...

If MK111 is the operative item number, you can get it in both kit or assembled form:

mk111

However, I believe that this too is not a cycle timer module and hence can not be set to turn on for some interval, then turn off for another interval, and repeat indefinitely.  But I've been known to be wrong!  In any case there is no "random" capability.

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How about this one: http://www.icstation.com/trigg...rk-mode-p-15125.html

ZK-TD4 is a MOS Switch Controller Trigger Delay Module with Timer and Cycle functions.It can work in 16kind work mode with or without trigger signal.It also can be delay a random time in the set range.

random

Neat find.  I've never seen that module before.  I'm thinking though that the "random" timing only applies to the DELAY mode or what they call mode P15... a random delay between 0 and 99 sec.  That is, I don't think you can use the "random" capability in the cycle mode where it would be a random on-time (between 0-99sec) followed by a random off-time (between 0-99sec), repeating forever.

I suppose there might be some way to pair TWO of these modules, both set to random delay mode and triggering each other with one delay corresponding to the random on time, the other delay corresponding to the random off time.

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Yes I change the original item,,,, and your right I want a cycle ..

I have my upper level  prewar Lionel 256 on a plain dog bone loop with out switches  .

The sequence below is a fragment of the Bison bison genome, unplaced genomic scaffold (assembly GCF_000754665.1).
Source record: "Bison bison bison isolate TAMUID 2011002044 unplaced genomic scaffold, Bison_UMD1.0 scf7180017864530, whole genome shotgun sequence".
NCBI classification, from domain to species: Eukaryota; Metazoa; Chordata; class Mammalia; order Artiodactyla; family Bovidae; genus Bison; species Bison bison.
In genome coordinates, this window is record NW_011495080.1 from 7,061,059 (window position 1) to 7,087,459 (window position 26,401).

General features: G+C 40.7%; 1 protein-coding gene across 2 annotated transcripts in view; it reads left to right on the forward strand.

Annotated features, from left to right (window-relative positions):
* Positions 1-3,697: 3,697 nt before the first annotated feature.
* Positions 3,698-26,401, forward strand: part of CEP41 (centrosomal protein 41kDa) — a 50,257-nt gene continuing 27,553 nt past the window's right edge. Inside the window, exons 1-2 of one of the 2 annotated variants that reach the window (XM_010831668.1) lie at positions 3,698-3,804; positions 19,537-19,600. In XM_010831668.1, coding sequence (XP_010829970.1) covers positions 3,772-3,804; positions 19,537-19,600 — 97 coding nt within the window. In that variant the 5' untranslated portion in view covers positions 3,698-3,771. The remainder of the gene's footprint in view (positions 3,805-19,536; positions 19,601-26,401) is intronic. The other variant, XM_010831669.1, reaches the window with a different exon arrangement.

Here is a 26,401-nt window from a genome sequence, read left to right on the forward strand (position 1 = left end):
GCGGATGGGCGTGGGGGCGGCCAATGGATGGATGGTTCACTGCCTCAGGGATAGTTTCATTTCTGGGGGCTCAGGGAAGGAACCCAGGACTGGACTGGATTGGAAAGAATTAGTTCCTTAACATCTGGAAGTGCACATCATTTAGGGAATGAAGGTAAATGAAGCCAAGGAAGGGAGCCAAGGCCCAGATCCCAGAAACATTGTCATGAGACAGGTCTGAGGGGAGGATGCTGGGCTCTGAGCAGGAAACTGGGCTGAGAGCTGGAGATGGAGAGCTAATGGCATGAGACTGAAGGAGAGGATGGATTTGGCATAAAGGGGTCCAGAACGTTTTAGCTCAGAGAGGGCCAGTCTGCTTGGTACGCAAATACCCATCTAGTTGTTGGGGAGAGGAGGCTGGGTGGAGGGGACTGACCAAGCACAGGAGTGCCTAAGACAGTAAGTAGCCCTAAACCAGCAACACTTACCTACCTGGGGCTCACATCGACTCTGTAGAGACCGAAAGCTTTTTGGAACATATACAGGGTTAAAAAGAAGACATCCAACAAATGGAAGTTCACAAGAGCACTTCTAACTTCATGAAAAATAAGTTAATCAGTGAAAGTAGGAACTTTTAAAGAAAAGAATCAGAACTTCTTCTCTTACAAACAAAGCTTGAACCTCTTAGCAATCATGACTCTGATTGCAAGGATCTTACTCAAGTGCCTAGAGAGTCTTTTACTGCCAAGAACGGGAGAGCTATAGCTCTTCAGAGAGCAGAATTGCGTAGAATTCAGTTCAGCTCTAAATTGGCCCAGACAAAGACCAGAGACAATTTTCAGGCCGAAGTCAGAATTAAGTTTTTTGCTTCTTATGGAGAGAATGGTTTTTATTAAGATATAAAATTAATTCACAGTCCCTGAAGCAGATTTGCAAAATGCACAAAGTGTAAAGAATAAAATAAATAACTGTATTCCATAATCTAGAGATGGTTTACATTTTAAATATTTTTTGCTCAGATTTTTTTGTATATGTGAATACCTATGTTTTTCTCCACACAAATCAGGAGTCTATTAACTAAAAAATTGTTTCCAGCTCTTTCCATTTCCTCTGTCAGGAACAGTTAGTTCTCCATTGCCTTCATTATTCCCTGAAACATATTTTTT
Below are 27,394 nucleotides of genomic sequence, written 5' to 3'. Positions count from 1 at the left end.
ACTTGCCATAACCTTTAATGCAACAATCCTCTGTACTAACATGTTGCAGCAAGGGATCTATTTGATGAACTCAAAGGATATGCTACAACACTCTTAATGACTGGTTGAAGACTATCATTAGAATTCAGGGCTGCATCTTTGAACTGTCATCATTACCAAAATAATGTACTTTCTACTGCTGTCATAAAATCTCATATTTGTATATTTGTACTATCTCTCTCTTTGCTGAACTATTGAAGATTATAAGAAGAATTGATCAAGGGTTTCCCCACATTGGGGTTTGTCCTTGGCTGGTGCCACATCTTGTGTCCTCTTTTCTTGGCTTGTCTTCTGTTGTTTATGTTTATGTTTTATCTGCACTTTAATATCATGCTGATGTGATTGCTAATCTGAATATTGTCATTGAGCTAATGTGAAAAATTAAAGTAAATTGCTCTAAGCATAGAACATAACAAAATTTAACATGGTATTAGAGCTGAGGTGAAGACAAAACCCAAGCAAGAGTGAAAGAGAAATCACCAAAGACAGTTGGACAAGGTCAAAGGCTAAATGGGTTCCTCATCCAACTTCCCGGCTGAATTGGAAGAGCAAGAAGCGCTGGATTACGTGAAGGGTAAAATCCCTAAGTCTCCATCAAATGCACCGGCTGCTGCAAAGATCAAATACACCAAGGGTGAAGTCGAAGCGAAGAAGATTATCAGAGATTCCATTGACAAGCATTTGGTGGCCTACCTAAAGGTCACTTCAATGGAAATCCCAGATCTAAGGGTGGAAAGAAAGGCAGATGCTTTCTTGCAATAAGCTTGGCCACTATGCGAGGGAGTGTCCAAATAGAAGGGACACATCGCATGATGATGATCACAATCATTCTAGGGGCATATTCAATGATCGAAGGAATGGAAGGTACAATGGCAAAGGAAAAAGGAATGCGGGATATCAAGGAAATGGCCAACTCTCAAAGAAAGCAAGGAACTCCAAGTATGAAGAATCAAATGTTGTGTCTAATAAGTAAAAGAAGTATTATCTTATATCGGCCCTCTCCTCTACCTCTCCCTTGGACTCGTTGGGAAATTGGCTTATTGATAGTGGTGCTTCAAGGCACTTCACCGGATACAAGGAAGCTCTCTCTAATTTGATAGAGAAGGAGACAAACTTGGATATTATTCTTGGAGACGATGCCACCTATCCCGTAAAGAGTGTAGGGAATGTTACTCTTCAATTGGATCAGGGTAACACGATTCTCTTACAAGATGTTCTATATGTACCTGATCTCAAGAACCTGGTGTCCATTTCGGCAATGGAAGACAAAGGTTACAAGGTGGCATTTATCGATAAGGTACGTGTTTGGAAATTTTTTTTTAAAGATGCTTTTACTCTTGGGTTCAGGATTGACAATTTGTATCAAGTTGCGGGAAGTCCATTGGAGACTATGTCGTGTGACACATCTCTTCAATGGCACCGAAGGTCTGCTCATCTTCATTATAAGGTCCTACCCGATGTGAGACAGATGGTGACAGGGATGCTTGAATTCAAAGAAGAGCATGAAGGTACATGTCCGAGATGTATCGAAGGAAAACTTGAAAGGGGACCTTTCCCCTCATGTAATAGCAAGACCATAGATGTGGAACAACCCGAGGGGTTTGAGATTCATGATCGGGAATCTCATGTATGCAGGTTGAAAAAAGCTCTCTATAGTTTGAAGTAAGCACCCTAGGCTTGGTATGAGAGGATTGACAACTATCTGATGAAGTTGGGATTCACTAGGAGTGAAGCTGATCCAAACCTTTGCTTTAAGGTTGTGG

20220116_184948[1] I really don't care where it stops   . I think it will make more interest  when and where it stops  as mentioned its using a KW transformer with a dc rectifier and capacitor  and controlling the rectifier is a tmcc cab 1

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Last edited by DanssuperO
@stan2004 posted:

random

Neat find.  I've never seen that module before.  I'm thinking though that the "random" timing only applies to the DELAY mode or what they call mode P15... a random delay between 0 and 99 sec.  That is, I don't think you can use the "random" capability in the cycle mode where it would be a random on-time (between 0-99sec) followed by a random off-time (between 0-99sec), repeating forever.

I suppose there might be some way to pair TWO of these modules, both set to random delay mode and triggering each other with one delay corresponding to the random on time, the other delay corresponding to the random off time.